The proportion of retail sales through town centres is expected to decline significantly in the next three years, as Mary Portas attempts to reverse a “crisis” situation.
Mary Portas on…
“They should be vibrant places that people choose to visit. They should be destinations. Anything less is a wasted opportunity”
“I often get bashed for saying I don’t like the big chains but that’s not true. I believe we have some of the best retail chains in the world”
“While I do believe that there are many compelling instances when out-of-town retail has drained the traffic and retail offer from our town centres, it would be naive and far too easy to simply think that they are to blame for the decline of our high streets”
The percentage of sales in town centres is forecast to decline, from 43.3% of total retail spend in 2009 to 40.2% in 2014, according to the Understanding High Street Performance report by the Department for Business, Innovation and Skills, data released to accompany with The Portas Review.
“The requirement for every out-of-town development to go to the secretary of state achieves nothing other than to add a layer of red tape”
Lord Wolfson, Next
Portas, who was hired by the Government to conduct a review of Britain’s high streets, proposes to re-energise town centres by shifting the emphasis away from “purely commercial” entities to “multifunctional and social shopping high streets” with non-retail anchor tenants and footfall drivers.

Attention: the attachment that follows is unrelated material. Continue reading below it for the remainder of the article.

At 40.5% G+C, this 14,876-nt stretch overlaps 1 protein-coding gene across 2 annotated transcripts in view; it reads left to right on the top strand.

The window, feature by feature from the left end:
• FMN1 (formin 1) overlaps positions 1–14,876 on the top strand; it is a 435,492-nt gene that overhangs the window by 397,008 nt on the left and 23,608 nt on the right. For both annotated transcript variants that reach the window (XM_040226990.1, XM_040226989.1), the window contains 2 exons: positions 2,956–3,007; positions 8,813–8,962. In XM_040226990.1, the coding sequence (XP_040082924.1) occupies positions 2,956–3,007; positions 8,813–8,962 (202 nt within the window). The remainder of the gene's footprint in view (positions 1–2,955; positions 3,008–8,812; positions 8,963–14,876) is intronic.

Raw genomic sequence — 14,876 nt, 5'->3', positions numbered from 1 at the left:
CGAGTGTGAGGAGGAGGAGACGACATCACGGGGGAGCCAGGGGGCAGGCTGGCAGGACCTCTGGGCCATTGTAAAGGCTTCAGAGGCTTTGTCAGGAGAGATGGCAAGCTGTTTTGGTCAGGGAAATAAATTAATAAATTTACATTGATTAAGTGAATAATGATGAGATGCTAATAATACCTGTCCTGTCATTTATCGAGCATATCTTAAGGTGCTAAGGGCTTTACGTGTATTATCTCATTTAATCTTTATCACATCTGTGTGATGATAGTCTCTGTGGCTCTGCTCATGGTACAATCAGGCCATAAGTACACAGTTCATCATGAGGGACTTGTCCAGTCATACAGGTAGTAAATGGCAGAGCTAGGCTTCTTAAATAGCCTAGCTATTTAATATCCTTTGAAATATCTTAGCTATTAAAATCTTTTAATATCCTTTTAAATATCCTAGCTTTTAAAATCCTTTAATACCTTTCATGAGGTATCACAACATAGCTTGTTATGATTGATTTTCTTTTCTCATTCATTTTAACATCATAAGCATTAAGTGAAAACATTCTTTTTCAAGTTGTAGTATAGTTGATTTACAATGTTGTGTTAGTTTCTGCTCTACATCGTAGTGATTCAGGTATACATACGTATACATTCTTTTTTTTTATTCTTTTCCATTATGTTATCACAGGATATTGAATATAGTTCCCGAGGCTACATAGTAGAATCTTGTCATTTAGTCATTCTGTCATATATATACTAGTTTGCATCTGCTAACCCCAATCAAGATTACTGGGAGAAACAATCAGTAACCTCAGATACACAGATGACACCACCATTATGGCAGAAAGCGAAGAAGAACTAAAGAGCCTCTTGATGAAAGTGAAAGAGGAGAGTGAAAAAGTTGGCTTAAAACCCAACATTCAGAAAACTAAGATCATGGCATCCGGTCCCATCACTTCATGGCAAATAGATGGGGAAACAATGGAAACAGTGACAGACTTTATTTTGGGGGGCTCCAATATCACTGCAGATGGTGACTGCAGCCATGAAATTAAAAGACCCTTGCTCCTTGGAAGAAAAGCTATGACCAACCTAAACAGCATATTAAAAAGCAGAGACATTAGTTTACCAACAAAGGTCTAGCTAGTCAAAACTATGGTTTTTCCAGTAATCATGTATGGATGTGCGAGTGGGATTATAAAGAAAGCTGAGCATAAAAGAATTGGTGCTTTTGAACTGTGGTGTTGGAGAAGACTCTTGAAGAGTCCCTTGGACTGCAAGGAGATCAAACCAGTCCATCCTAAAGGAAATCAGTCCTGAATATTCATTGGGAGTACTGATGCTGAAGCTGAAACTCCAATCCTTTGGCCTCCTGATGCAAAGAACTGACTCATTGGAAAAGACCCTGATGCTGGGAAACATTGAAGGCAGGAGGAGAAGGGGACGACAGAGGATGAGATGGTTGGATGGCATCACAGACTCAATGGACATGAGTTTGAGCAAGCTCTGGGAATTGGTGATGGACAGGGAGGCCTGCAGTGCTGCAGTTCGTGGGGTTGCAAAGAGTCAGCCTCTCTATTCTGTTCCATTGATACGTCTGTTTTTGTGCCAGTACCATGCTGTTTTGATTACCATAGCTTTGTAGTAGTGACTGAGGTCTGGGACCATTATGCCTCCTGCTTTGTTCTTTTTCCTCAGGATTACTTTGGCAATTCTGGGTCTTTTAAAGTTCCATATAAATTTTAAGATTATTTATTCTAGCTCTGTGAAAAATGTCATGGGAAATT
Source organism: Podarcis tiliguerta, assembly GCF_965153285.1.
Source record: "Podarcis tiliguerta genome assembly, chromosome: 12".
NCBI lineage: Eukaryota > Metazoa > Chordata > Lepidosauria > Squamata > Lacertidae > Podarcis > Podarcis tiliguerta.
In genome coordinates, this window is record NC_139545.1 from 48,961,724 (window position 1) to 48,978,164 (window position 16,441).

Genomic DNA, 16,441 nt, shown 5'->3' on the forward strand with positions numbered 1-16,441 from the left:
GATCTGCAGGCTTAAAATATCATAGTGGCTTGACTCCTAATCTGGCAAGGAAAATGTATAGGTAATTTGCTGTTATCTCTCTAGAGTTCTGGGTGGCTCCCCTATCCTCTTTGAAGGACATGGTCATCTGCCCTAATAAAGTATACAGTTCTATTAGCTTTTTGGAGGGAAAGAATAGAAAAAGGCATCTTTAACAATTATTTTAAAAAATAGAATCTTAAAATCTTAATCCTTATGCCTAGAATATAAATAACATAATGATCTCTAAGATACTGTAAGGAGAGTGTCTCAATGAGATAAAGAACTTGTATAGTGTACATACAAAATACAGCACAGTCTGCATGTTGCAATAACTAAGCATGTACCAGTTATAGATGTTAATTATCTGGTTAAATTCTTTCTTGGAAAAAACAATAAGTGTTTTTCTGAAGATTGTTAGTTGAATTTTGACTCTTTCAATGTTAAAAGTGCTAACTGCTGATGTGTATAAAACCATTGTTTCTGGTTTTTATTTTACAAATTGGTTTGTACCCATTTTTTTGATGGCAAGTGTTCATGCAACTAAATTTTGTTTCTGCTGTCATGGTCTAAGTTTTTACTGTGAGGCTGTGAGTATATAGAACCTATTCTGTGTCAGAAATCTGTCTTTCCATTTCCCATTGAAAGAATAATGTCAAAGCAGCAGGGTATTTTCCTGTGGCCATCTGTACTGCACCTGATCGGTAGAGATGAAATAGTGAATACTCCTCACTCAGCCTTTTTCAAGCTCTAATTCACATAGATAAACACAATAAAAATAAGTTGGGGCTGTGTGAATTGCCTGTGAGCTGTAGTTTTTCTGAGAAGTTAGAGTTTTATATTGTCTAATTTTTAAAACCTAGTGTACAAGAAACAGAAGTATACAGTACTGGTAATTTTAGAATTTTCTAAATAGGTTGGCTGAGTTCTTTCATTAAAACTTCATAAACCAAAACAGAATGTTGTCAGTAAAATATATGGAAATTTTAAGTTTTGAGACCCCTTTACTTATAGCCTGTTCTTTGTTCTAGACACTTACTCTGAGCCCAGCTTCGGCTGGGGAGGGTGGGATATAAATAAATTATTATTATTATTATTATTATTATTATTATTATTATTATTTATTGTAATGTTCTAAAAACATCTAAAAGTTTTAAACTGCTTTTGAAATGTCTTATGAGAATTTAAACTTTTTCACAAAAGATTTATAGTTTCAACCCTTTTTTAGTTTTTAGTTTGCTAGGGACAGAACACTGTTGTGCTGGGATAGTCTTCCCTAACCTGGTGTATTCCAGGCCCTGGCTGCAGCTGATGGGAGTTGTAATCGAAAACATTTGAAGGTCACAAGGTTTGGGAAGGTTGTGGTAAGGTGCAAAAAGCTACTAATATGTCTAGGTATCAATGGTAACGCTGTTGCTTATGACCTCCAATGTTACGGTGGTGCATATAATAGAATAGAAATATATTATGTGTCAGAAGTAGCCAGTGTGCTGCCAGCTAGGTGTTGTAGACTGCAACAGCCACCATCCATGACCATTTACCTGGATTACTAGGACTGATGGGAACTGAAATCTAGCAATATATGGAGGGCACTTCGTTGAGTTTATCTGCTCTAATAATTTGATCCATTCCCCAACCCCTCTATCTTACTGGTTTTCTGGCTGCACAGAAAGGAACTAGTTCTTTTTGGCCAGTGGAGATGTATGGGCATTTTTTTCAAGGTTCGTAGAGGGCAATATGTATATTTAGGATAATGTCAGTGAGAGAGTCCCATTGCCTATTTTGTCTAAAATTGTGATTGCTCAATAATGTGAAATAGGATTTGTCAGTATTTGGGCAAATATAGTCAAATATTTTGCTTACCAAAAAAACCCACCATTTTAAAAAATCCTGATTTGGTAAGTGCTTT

The Government figures also forecast a loss of 8.2% of retail floorspace in town centres between 2009 and 2014, with store numbers declining by 6.4% across the same period.
Retail vacancy rates within town centres are expected to worsen, from a current rate of 11.9%, to a peak of 12.2% in 2013, before gradually falling back to 11.3% by 2020.
The Portas Review made 28 recommendations to boost high streets. They included free controlled parking schemes, a National Market Day, creating Town Teams for the high street and large retailers supporting local independent retailers. It also calls for business rates to be calculated using the CPI rate of inflation instead of RPI.
“Supermarkets are not the root cause of the issues that the high street is facing”
Alex Gourlay, Boots
Alliance Boots chief executive Alex Gourlay welcomed many of the ideas and said: “There needs to be a much more equal cost for retailers in different locations. This is to do with a number of factors such as business rates, local authorities and attitudes of landlords to taking in a longer-term view.”
While British Retail Consortium director of business and regulation Tom Ironside noted the absence of measures to tackle crime, safety and security in the report, he said “the vast majority” of recommendations were “pretty closely aligned with our policy objectives”.
He said: “The core thrust is of a constructive agenda. The affordability of business rates, parking and the leadership vision are exactly the right way to go.”
“High street stores play a crucial role for a multichannel retailer. We look forward to continuing this important debate about how best to support them”
Ian Shepherd, Game
The 50-page review calls for a “contract of care” between landlords and tenants with “more flexible” terms, options other than upward-only rent reviews, disincentives to leave units vacant and opportunity to change usage of properties easily.